December 7, 2021

Volume XI, Number 341

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December 06, 2021

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SEC Adopts Say-on-Pay Rules

On January 25, 2011, the Securities and Exchange Commission (the “SEC”) adopted final rules to implement Section 14A of the Securities Exchange Act of 1934 (the “Exchange Act”), which requires public companies to conduct non-binding shareholder advisory votes on executive compensation (“say-on-pay”), the frequency of the say-on-pay vote (“say-on-frequency”), and compensation arrangements in connection with certain merger or acquisition transactions (“say-on-golden parachutes”). Section 14A was added to the Exchange Act by the Dodd-Frank Wall Street Reform and Consumer Protection Act (the “Dodd-Frank Act”).

Although the rules are not effective until April 4, 2011, the say-on-pay and say-on-frequency votes are required for shareholder meetings at which directors will be elected that occur on or after January 21, 2011. Smaller reporting companies (generally, companies with a public float less than $75 million) are exempt from holding say-on-pay and say-on-frequency votes until the first shareholder meeting at which directors will be elected that is held on or after January 21, 2013.

Say-on-Pay

Pursuant to the newly adopted Rule 14a-21(a), an issuer’s proxy statement must include a resolution for a shareholder advisory vote on executive compensation of the issuer’s named executive officers. The first such say-on-pay vote must take place in connection with the first annual or other meeting of shareholders occurring on or after January 21, 2011 at which directors will be elected. An issuer must include such a say-on-pay vote at least once every three years.

In proxy statements soliciting a say-on-pay vote, the issuer is required to explain the general effects of the say-on-pay vote, such as whether the vote is nonbinding. Further, the issuer must discuss in its Compensation Discussion & Analysis whether, and if so how, the results of the most recent say-on-pay vote affected the issuer’s executive compensation policies and decisions.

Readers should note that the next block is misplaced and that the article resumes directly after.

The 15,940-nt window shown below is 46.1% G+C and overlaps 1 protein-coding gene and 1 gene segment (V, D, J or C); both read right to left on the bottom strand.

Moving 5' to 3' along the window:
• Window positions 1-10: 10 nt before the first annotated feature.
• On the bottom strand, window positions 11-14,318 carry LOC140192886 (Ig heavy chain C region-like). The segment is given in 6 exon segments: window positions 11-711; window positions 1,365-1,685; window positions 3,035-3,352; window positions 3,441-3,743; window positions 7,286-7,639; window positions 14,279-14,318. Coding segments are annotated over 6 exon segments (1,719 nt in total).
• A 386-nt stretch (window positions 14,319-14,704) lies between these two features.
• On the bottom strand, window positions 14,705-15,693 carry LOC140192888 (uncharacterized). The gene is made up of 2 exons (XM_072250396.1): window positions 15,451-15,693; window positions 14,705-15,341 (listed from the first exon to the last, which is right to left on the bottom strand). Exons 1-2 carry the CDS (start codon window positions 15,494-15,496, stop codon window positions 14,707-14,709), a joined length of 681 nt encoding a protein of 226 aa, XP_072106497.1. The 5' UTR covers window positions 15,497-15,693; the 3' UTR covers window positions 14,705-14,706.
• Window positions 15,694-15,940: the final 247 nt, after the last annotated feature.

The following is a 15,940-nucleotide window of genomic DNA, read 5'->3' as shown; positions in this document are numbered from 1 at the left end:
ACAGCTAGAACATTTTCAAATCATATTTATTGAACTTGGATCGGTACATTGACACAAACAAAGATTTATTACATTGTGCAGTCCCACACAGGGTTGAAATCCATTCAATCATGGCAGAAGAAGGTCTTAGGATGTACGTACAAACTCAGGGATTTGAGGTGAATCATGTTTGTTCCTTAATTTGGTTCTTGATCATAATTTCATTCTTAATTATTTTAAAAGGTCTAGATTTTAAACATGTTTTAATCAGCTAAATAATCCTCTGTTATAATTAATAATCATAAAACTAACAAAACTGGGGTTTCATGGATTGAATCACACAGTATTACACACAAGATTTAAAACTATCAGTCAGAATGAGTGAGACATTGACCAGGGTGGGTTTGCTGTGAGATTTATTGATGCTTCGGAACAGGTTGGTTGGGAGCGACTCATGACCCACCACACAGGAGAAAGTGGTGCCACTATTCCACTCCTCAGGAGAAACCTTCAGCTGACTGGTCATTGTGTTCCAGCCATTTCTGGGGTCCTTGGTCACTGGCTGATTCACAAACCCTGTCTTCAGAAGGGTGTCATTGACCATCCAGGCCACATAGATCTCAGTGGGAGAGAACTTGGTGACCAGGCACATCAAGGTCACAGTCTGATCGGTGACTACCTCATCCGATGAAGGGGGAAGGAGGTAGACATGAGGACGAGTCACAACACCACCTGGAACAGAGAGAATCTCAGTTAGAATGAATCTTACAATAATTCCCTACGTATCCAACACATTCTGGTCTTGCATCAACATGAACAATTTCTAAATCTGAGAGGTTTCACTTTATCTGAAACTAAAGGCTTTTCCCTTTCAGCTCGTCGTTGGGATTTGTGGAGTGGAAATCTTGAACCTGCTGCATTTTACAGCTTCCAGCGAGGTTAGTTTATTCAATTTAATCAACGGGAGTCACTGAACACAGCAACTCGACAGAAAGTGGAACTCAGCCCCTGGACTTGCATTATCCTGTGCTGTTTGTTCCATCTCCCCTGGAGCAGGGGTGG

The SEC declined to mandate specific language for the say-on-pay resolution. However, the SEC did provide an example of a form of resolution that would satisfy the rule requirements.

Say-on-Frequency

The SEC also adopted Rule 14a-21(b) requiring issuers, not less frequently than once every 6 years, to provide a separate shareholder advisory vote in its proxy statement to determine whether the say-on-pay vote will occur every 1, 2, or 3 years. The first such “say-on-frequency” vote must also take place in connection with the first annual or other meeting of shareholders occurring on or after January 21, 2011 at which directors will be elected.

The newly adopted rules require issuers to provide a brief explanation of the effect of the say-on-frequency vote, such as whether the vote is nonbinding, as well as the current frequency of say-on-pay votes and when the next say-on-pay vote will occur. In addition, each issuer must disclose in a Form 8-K filing the frequency of the say-on-pay vote that it intends to implement, and whether the issuer followed the result of the shareholder vote. The issuer may include such information in the Form 8-K disclosing the voting results of the annual meeting, or in an amendment to such filing within the earlier of 150 days of the shareholder vote or 60 days prior to the deadline for submission of shareholder proposals for the subsequent annual meeting of shareholders.

Under the new rules, the proxy solicitation card for the annual meeting must include four voting choices regarding how often the say-on-pay vote should be held – 1, 2, or 3 years, or abstain from voting. In addition, issuers may vote uninstructed proxies according to the board of director’s recommendation if

(i) the proxy actually includes such a recommendation,

(ii) the proxy card contains the required abstention option, and

(iii) the proxy card contains bolded language describing how the uninstructed shares will be voted.

Unlike the say-on-pay vote, the SEC did not provide any examples of a resolution that would meet the requirements of the say-on-frequency rule.

Golden Parachutes

The SEC also adopted Rule 14a-21(c), which requires issuers to provide a non-binding shareholder advisory vote to approve any golden parachute arrangements in proxy statements for meetings at which shareholders are asked to approve certain business combinations, including mergers, acquisitions, going-private transactions and tender offers. Issuers must provide specific tabular and narrative disclosure of golden parachute arrangements dealing with any type of compensation relating to the merger (or other significant transaction) among the target and acquiring issuers and the named executive officers of such target and acquiring issuers. These disclosures are also required in the proxy statements of acquiring companies that are seeking shareholder approval for an issuance of shares or a reverse stock split in order to conduct a merger transaction.